Non-Beatles Rock / Pop

Jimi Hendrix – Are You Experienced? (US version) – His best. No Noel Redding bullshit. 100% choice.

Got this the day it came out. I’d already seen him twice and owned the “Hey Joe" and "Purple Haze" singles. Saw him in person at Monterey and we were so close to the stage that one of the guys I knew from a San Bernadino garage band got a chunk of Jimi’s guitar. Seriously. The guy was from The Light. They had a double-sided Number One hit in Berdoo shortly after the festival - “Back Up/Musical Box”. That chunk is now in the Hendrix Museum (or whatever they call it) in Seattle.

Purple Haze was Number One in San Francisco. Only hit #65 nationally. The song got inside the Top Ten in Berdoo. Shortly after, a concert venue called the Purple Haze opened in Riverside with the Electric Prunes headlining.

I got this album at Gillette’s Records, a great local mom & pop in Riverside. The guy that ran it was pretty old. I’m guessing he was in his early sixties but he was young at heart. I actually went roller skating with the old bastard a few times. He picked his hippie customers’ brains when it came to buying for the store.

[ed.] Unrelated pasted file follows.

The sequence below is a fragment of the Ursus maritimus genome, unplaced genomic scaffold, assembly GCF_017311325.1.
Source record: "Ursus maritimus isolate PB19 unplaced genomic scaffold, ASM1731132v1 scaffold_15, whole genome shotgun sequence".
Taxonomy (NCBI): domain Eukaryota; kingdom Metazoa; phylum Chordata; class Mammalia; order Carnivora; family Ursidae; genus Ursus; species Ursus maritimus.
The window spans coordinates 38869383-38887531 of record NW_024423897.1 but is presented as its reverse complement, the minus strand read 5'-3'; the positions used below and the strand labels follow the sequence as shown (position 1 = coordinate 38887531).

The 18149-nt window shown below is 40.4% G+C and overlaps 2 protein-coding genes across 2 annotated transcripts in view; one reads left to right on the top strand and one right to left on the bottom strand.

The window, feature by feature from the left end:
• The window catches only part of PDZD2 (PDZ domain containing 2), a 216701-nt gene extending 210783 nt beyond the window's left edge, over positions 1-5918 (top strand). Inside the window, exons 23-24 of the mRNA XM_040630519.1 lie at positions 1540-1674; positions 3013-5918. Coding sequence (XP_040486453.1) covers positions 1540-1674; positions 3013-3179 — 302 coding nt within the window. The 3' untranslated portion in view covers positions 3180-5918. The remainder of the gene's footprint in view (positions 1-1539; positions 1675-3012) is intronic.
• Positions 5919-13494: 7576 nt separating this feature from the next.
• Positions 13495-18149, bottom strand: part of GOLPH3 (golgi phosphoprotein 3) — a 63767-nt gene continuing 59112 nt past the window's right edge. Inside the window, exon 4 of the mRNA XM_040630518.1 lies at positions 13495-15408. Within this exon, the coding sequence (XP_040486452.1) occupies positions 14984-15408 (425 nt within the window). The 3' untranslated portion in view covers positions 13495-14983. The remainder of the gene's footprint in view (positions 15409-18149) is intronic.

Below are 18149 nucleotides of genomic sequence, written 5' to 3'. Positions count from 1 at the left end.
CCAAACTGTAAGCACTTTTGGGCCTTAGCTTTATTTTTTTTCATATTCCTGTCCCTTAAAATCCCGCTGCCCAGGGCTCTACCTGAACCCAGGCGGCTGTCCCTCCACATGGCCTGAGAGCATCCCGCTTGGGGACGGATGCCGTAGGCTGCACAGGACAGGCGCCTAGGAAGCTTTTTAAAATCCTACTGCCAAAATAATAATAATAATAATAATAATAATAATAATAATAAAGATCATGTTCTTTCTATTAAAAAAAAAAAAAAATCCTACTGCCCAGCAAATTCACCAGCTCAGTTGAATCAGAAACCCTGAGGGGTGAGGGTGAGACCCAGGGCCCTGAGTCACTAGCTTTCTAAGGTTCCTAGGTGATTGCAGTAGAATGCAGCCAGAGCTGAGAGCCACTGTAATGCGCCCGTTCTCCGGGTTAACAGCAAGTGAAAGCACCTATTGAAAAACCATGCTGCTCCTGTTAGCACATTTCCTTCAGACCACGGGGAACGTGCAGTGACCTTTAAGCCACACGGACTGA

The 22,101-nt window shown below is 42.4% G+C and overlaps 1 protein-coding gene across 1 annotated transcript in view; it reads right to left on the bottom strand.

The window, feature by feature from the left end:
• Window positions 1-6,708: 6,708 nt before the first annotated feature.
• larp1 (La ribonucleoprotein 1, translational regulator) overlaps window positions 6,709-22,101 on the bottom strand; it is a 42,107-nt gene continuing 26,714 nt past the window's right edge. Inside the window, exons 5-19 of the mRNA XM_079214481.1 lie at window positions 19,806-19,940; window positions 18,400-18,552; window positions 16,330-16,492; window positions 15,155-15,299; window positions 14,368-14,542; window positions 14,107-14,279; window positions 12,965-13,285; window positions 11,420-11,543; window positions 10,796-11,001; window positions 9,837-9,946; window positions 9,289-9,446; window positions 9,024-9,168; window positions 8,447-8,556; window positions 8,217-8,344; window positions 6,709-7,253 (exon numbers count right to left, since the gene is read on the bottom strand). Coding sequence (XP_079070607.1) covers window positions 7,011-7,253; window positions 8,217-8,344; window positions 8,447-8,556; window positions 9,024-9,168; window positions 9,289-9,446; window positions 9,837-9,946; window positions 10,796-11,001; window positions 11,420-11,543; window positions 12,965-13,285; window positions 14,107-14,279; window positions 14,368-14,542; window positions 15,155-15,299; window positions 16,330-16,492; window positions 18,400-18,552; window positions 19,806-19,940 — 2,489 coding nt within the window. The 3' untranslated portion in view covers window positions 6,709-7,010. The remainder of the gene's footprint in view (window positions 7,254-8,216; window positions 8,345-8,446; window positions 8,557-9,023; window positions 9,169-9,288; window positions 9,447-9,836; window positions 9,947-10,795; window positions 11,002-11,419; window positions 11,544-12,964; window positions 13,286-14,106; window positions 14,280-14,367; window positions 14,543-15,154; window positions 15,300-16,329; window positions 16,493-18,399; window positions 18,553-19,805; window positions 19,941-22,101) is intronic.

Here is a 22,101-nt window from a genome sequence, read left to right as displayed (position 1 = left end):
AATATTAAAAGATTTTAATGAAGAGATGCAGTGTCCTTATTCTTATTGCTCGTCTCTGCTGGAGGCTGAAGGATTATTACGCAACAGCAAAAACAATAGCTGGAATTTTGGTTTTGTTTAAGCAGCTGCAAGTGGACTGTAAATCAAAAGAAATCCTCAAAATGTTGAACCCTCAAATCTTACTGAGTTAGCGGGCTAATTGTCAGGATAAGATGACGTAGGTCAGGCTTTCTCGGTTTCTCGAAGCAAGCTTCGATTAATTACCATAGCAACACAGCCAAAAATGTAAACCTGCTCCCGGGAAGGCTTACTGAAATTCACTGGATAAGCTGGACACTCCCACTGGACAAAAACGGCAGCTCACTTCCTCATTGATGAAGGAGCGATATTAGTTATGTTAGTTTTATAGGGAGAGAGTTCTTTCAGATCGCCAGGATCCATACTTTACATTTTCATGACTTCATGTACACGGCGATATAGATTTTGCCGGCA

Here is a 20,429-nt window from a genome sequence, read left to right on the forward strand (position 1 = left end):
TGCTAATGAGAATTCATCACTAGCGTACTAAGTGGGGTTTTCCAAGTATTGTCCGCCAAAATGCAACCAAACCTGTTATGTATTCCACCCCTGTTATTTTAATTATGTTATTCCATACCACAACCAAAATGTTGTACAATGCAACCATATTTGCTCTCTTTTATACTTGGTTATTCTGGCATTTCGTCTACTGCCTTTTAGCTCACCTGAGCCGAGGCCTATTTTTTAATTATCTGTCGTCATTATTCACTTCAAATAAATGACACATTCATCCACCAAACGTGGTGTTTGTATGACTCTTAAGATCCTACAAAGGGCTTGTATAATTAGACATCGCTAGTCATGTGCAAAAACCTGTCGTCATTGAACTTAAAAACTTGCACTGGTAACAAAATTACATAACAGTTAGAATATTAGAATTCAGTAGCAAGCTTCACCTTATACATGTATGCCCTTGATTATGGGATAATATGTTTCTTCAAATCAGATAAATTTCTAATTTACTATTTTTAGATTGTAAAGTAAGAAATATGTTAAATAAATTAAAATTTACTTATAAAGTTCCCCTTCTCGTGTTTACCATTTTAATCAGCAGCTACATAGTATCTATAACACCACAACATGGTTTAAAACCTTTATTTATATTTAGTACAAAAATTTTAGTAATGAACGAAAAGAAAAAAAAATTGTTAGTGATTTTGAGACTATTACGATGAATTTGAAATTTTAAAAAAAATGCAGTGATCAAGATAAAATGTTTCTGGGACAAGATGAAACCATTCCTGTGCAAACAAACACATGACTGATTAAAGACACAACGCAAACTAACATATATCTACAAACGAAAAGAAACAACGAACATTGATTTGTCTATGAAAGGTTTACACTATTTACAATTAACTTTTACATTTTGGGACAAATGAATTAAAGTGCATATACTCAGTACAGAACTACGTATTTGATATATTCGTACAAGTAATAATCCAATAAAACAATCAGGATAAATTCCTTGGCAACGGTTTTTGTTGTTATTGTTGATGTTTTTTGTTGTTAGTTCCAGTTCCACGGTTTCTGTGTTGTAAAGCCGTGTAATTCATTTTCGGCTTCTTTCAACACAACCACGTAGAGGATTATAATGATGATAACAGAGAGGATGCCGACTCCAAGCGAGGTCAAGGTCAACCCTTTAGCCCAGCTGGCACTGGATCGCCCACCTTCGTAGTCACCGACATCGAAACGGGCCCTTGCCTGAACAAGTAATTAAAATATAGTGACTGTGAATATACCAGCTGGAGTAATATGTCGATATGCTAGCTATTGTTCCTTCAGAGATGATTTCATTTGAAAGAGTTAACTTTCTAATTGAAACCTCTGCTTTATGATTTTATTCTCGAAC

A few weeks after I bought the album, I got the import “Burning of the Midnight Lamp” / “STP LSD” single. Mr. Gillette started stocking imports the year before. This was because in the spring of 1966, I told Gillette (Doug) that I had hitchhiked all the way to Lewin’s Record Paradise in Hollywood to get the UK Stones Aftermath. Turned out the US version wouldn’t be released for two months. Both Berdoo stations were playing the shit out of the import the minute they got their hands on it. Fuck, I thought “Under My Thumb” and “Out of Time” were singles they got played so much. And there were scads of requests for “Goin’ Home.” Naturally, both stations falsely claimed it as an “exclusive.” Anyway, Gillette saw an opportunity and pounced on it. He sold his imports for a reasonable price unlike the “whore house” sums that Lewin’s demanded. Plus, he scored the Aussie “Fortune Teller” 45 before anyone else. That single was huge on SoCal playlists in 1966. Every local garage band did it. “It’s Not Easy,” was also a garage biggie in our neck of the woods. Since I brought it up in this sidetrack, let me give Aftermath a place on the list too.

Kinks – Muswell Hillbillies – Everybody knows how good this is. Their last really, really great album. Got a story but it’ll wait. It involves the album, a home invasion, a Dr. of Theology, a roast in the oven, some heroin and a white satin bikini. Too complicated for now. Besides, my piece of shit keyboard is messing up. So I better hurry before it totally craps out.


Anonymous said...

Mott the Hoople – Mott – part of a sane revolution

Sweet – Desolation Boulevard (US version) – had some rollicking parties with this one. Explosively fun! None of that "Fire in the Hole" bullshit wannabe crap :)

Led Zeppelin IV – 8-song masterpiece with interesting song structures and stellar production